The cassava plant: tolerant of drought, neglect and almost any sort of growing conditions, the starchy tuber of this plant is a primary source of nutrition and a vital economic resource in East Africa, where millions of people rely on it as a food staple.
But outbreaks of brown-streak virus are causing the crop to rot, creating $1.25 billion in crop losses every year and devastating families who rely on it as a source of food and income, contributing to recurring famine in the region.
The culprit in spreading this insidious crop disease? An insect no larger than a pinhead: the African cassava whitefly.
Carrying the virus from plant to plant when it feeds, the whitefly has infected crops in nine African nations.
An international team, composed of biologists, geneticists, statisticians and other experts, is analyzing the genetic makeup of whiteflies to find ways to slow down or stop the spread of the brown-streak virus.
“We’re collecting DNA from hundreds of individual whiteflies and studying the entire genome from each of them,” said researcher Laura Kubatko, a member of The Ohio State University’s Translational Data Analytics Institute.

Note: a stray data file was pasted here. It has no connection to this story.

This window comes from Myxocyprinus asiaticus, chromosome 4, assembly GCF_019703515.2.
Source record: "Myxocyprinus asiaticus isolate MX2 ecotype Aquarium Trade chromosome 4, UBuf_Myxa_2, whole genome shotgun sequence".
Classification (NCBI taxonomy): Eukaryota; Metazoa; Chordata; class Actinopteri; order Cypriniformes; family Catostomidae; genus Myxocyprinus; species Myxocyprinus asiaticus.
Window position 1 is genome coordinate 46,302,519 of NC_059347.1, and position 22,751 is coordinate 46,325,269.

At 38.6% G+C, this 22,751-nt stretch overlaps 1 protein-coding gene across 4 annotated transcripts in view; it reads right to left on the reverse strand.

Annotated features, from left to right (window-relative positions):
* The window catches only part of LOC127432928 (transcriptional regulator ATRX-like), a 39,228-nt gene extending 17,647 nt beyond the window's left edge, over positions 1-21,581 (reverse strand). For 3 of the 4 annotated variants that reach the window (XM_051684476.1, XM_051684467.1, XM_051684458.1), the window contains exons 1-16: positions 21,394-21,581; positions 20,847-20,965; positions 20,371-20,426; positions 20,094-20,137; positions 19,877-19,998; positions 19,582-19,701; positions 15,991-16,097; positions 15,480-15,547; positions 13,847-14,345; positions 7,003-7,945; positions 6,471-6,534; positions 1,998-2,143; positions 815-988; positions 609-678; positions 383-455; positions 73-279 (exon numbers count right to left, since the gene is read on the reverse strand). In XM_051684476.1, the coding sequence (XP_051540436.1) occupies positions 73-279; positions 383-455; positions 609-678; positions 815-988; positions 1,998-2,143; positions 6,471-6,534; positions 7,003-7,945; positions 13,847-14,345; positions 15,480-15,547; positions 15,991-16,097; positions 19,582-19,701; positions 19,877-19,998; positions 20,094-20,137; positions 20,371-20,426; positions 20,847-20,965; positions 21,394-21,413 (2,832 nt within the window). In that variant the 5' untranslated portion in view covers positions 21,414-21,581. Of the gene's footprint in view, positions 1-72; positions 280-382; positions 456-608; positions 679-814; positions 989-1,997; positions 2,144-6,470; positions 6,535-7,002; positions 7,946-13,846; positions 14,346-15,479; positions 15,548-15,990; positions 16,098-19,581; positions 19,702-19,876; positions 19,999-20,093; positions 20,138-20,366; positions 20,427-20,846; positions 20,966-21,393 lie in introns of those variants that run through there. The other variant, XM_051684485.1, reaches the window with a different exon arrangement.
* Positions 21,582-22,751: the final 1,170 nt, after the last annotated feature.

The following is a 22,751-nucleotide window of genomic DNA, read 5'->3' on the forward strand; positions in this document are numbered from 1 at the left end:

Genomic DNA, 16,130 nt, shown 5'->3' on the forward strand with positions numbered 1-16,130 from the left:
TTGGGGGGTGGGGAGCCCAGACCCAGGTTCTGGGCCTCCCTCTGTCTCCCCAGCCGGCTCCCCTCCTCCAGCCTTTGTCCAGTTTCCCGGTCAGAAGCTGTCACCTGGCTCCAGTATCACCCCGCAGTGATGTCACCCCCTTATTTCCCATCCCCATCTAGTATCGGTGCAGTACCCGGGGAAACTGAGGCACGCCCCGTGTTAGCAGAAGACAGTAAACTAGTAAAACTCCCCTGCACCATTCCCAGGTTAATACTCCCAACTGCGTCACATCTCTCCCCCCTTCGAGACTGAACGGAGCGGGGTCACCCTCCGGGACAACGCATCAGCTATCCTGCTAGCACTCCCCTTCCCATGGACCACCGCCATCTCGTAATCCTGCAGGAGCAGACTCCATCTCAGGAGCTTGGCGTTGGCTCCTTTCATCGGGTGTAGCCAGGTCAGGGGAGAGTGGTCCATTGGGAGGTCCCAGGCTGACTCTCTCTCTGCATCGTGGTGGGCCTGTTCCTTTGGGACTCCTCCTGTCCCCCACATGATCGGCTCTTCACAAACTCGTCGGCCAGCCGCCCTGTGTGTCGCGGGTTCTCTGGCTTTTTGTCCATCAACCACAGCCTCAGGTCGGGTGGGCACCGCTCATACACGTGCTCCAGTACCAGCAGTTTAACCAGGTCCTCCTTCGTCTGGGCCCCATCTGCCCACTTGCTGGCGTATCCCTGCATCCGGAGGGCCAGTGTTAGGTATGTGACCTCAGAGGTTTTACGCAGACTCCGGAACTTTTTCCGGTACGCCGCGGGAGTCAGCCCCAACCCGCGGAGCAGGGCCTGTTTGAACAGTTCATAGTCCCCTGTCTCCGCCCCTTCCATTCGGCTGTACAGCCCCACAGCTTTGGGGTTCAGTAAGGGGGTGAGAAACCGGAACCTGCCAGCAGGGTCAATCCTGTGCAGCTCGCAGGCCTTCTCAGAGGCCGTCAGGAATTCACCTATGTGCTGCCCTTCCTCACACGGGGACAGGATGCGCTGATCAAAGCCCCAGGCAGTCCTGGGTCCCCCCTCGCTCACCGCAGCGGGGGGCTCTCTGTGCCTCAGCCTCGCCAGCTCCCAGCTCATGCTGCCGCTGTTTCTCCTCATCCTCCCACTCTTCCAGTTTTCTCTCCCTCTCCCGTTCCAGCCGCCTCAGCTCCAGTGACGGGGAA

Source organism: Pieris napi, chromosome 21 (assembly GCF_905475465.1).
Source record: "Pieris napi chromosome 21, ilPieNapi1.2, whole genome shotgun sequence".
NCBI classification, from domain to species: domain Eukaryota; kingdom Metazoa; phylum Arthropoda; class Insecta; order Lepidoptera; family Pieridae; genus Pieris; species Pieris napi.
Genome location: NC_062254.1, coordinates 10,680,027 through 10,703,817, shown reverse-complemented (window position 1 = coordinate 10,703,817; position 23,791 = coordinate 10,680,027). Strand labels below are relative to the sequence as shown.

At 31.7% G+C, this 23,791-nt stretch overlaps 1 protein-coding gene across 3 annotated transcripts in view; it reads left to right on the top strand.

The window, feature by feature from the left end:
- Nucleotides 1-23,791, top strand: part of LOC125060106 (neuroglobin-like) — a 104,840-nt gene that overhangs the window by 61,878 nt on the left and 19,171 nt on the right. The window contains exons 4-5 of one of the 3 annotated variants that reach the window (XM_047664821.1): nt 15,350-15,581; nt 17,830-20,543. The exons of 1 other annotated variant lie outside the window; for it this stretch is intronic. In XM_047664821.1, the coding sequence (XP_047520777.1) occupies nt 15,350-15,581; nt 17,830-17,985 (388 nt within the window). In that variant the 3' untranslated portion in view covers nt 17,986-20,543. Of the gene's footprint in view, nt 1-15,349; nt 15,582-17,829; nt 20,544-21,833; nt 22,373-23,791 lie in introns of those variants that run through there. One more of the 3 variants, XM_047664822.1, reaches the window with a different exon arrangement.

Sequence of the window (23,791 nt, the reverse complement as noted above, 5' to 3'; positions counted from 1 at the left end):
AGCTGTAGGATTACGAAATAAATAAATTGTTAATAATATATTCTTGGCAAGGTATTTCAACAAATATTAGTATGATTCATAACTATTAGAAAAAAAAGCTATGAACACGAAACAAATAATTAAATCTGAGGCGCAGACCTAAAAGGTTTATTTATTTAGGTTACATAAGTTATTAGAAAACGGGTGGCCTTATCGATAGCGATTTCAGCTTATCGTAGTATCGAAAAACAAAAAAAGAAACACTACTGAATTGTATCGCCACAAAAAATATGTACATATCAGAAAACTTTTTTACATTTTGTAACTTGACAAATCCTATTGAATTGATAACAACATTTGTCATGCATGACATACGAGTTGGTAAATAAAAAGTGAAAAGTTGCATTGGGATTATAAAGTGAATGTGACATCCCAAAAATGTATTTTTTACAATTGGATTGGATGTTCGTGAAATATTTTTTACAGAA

The statistical analysis of the genomes will answer essential questions about the whitefly’s genetic diversity, such as:
- How many different kinds or species of whiteflies are there?
- How are the species similar or different?
- Are all whiteflies equally good carriers of the virus or are some more prolific than others?
Identifying the behavior and infectivity of specific whitefly types will allow researchers to determine how to stop them from spreading the virus — and restore a reliable source of food and income for millions of East Africans.